Objective: The purpose of this study was to explore the experience of cancer pain in American Indians (AI) from the Northern Plains region of the United States.
Design: This was a qualitative descriptive study.
Setting: Southeastern Montana.
Participants: The sample consisted of 10 participants from Northern Plains AI tribes/nations, aged 31-75 years, with both solid and hematologic malignancies.
Main outcome measures: Data were produced through semi-structured interviews and through the use of the Brief Pain Inventory-Short Form.
Results: Participants reported mild-to-moderate pain on a daily basis, and pain negatively interfered with their daily activities and enjoyment of life. The average pain score at the time of interview was 4.2 out of 10. Participants described both somatic and neuropathic pain. Participants reported psychosocial distress through feelings of guilt, depression, and isolation related to their cancer, and they relied strongly on prayer and traditional medicine in coping with pain. Dominant themes were 'Isolating Within' and 'Making Connections'.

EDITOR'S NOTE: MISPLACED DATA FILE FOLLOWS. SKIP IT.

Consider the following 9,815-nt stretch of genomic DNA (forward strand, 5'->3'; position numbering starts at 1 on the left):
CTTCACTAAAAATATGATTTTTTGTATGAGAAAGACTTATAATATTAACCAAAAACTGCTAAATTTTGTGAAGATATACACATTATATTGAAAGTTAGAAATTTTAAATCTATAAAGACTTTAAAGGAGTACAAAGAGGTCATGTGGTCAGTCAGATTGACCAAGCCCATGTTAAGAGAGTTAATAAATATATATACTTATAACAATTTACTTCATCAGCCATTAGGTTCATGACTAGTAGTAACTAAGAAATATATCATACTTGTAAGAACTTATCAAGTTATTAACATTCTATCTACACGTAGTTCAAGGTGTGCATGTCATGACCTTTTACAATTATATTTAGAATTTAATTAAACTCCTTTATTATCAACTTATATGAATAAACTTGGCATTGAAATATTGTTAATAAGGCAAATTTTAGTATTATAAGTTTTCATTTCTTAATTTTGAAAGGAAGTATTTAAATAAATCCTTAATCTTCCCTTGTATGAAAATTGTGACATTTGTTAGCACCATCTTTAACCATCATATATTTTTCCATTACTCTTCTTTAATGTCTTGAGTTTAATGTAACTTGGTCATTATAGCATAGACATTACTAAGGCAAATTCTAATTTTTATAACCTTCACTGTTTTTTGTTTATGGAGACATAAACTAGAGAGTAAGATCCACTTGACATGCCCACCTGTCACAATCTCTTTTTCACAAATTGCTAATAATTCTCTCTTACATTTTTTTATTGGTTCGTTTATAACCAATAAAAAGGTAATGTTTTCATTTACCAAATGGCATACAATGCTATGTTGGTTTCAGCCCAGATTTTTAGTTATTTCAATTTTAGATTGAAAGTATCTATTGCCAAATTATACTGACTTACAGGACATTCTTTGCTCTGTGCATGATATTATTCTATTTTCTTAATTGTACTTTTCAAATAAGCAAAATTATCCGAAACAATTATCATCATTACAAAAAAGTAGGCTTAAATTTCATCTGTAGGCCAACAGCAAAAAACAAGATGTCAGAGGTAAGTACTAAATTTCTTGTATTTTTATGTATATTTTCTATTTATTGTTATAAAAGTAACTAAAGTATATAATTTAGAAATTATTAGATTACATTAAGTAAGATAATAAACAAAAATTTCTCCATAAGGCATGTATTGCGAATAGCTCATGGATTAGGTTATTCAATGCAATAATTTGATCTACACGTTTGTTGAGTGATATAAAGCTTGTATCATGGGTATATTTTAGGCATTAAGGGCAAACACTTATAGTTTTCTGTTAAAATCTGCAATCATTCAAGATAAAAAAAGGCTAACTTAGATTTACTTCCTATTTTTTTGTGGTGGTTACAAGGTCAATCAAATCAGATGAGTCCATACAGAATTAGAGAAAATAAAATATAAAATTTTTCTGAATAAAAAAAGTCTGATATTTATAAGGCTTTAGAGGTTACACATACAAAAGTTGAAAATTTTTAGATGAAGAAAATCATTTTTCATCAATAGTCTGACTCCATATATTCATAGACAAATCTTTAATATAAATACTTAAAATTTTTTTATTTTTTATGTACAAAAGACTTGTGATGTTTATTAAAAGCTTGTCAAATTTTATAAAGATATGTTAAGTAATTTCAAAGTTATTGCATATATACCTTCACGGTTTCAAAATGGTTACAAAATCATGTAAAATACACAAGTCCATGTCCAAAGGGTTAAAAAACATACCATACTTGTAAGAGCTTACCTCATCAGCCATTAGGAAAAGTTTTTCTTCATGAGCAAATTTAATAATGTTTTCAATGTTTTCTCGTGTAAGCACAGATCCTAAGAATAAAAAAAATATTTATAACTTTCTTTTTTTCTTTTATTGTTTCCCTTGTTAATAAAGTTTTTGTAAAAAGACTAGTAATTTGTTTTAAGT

Conclusions: This study suggests that there is very little difference between AI and other cultural groups regarding cancer pain in the description of pain, patterns, and types of pain management. However, this study identified notable differences in the high degree of isolation reported by AI, their desire to endure pain with stoicism, their intense desire to protect their privacy, and their distrust of outsiders. Findings from this study will inform future research on pain and pain interventions in AI patients with cancer.
Copyright © 2010 John Wiley & Sons, Ltd.